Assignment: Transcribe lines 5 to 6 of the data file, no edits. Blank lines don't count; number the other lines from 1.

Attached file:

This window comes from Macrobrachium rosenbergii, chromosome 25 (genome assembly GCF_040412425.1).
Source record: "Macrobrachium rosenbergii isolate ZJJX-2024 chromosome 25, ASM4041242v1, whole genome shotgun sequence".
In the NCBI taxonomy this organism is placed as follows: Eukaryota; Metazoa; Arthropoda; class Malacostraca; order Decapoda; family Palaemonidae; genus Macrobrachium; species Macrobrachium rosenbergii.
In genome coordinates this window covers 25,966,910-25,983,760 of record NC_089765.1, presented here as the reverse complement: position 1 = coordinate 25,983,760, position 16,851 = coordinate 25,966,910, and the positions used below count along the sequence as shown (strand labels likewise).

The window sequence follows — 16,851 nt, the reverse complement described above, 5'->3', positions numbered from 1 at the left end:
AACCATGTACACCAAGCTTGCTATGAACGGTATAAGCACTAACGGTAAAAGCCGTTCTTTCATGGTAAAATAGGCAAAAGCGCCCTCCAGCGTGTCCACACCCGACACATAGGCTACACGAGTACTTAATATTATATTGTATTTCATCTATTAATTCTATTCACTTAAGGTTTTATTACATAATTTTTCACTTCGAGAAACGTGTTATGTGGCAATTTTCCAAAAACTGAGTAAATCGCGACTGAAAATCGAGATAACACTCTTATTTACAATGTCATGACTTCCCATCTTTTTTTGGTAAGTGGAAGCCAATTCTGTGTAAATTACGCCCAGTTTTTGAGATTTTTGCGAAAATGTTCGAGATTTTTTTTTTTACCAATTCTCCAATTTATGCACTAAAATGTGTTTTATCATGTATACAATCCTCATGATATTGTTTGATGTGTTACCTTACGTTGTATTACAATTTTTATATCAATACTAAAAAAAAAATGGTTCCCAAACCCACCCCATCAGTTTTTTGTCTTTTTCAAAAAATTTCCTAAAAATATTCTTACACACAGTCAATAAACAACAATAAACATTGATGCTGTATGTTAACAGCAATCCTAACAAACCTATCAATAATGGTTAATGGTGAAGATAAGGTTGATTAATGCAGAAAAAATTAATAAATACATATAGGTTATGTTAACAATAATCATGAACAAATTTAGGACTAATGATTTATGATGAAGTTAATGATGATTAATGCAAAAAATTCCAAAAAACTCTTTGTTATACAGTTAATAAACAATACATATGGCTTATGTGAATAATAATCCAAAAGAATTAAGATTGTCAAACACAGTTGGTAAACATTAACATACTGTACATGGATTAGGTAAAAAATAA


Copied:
The window sequence follows — 16,851 nt, the reverse complement described above, 5'->3', positions numbered from 1 at the left end:
AACCATGTACACCAAGCTTGCTATGAACGGTATAAGCACTAACGGTAAAAGCCGTTCTTTCATGGTAAAATAGGCAAAAGCGCCCTCCAGCGTGTCCACACCCGACACATAGGCTACACGAGTACTTAATATTATATTGTATTTCATCTATTAATTCTATTCACTTAAGGTTTTATTACATAATTTTTCACTTCGAGAAACGTGTTATGTGGCAATTTTCCAAAAACTGAGTAAATCGCGACTGAAAATCGAGATAACACTCTTATTTACAATGTCATGACTTCCCATCTTTTTTTGGTAAGTGGAAGCCAATTCTGTGTAAATTACGCCCAGTTTTTGAGATTTTTGCGAAAATGTTCGAGATTTTTTTTTTTACCAATTCTCCAATTTATGCACTAAAATGTGTTTTATCATGTATACAATCCTCATGATATTGTTTGATGTGTTACCTTACGTTGTATTACAATTTTTATATCAATACTAAAAAAAAAATGGTTCCCAAACCCACCCCATCAGTTTTTTGTCTTTTTCAAAAAATTTCCTAAAAATATTCTTACACACAGTCAATAAACAACAATAAACATTGATGCTGTATGTTAACAGCAATCCTAACAAACCTATCAATAATGGTTAATGGTGAAGATAAGGTTGATTAATGCAGAAAAAATTAATAAATACATATAGGTTATGTTAACAATAATCATGAACAAATTTAGGACTAATGATTTATGATGAAGTTAATGATGATTAATGCAAAAAATTCCAAAAAACTCTTTGTTATACAGTTAATAAACAATACATATGGCTTATGTGAATAATAATCCAAAAGAATTAAGATTGTCAAACACAGTTGGTAAACATTAACATACTGTACATGGATTAGGTAAAAAATAA